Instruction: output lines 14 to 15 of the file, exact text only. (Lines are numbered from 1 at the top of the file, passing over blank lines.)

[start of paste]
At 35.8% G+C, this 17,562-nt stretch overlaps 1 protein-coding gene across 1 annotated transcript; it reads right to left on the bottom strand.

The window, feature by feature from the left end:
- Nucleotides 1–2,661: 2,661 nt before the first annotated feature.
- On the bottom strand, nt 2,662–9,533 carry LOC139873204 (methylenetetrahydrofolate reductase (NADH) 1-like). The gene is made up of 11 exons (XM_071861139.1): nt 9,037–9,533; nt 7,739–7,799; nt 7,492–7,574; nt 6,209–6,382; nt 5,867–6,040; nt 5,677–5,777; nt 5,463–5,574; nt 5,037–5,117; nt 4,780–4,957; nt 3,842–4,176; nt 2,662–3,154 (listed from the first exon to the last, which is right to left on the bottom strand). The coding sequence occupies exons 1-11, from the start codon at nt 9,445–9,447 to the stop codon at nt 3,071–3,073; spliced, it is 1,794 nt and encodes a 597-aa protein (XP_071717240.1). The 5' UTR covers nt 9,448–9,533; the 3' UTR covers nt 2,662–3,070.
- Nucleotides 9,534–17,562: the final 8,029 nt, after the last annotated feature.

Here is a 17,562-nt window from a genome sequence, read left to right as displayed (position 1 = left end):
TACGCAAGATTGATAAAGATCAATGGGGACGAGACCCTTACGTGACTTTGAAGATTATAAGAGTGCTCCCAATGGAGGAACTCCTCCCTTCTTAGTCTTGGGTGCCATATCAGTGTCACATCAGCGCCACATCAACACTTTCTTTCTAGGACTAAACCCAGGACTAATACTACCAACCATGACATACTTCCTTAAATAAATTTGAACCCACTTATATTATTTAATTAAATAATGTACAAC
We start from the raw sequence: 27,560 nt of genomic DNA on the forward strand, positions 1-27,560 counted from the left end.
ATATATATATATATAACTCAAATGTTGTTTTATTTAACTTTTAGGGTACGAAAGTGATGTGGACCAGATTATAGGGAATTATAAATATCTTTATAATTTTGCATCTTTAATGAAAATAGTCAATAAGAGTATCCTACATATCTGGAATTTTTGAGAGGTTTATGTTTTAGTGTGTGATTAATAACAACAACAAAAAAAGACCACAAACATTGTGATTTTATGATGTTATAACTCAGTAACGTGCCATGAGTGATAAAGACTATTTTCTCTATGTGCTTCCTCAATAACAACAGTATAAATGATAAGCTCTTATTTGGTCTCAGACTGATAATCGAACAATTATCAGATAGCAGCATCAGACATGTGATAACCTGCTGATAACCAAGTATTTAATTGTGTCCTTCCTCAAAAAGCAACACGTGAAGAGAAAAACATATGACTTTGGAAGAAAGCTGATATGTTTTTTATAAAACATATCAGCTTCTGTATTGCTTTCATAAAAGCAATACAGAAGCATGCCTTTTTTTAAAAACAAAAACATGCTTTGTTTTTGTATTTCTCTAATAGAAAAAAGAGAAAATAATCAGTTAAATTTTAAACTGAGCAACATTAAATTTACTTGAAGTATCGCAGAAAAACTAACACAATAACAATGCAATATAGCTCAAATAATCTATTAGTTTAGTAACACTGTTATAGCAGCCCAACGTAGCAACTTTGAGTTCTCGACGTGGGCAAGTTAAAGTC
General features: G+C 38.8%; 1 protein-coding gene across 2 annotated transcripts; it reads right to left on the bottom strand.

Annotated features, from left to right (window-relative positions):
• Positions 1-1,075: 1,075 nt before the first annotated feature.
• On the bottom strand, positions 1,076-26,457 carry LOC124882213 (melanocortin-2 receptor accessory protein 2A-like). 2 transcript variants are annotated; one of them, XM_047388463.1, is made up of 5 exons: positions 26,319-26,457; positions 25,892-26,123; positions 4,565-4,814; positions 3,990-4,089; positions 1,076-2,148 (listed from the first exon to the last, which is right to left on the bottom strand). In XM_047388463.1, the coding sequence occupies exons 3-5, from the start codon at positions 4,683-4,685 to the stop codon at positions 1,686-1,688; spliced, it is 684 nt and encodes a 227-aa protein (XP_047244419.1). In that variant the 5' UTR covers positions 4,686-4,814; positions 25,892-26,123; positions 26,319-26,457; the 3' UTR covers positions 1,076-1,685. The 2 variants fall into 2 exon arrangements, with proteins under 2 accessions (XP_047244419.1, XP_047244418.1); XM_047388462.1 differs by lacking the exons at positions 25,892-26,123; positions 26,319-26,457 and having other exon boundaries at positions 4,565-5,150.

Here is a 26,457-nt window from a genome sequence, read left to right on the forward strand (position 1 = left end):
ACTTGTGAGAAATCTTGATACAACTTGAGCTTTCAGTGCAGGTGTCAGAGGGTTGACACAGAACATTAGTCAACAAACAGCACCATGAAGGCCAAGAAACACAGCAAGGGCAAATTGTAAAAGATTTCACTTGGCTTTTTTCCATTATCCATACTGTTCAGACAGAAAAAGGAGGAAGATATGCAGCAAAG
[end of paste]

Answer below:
Here is a 26,457-nt window from a genome sequence, read left to right on the forward strand (position 1 = left end):
ACTTGTGAGAAATCTTGATACAACTTGAGCTTTCAGTGCAGGTGTCAGAGGGTTGACACAGAACATTAGTCAACAAACAGCACCATGAAGGCCAAGAAACACAGCAAGGGCAAATTGTAAAAGATTTCACTTGGCTTTTTTCCATTATCCATACTGTTCAGACAGAAAAAGGAGGAAGATATGCAGCAAAG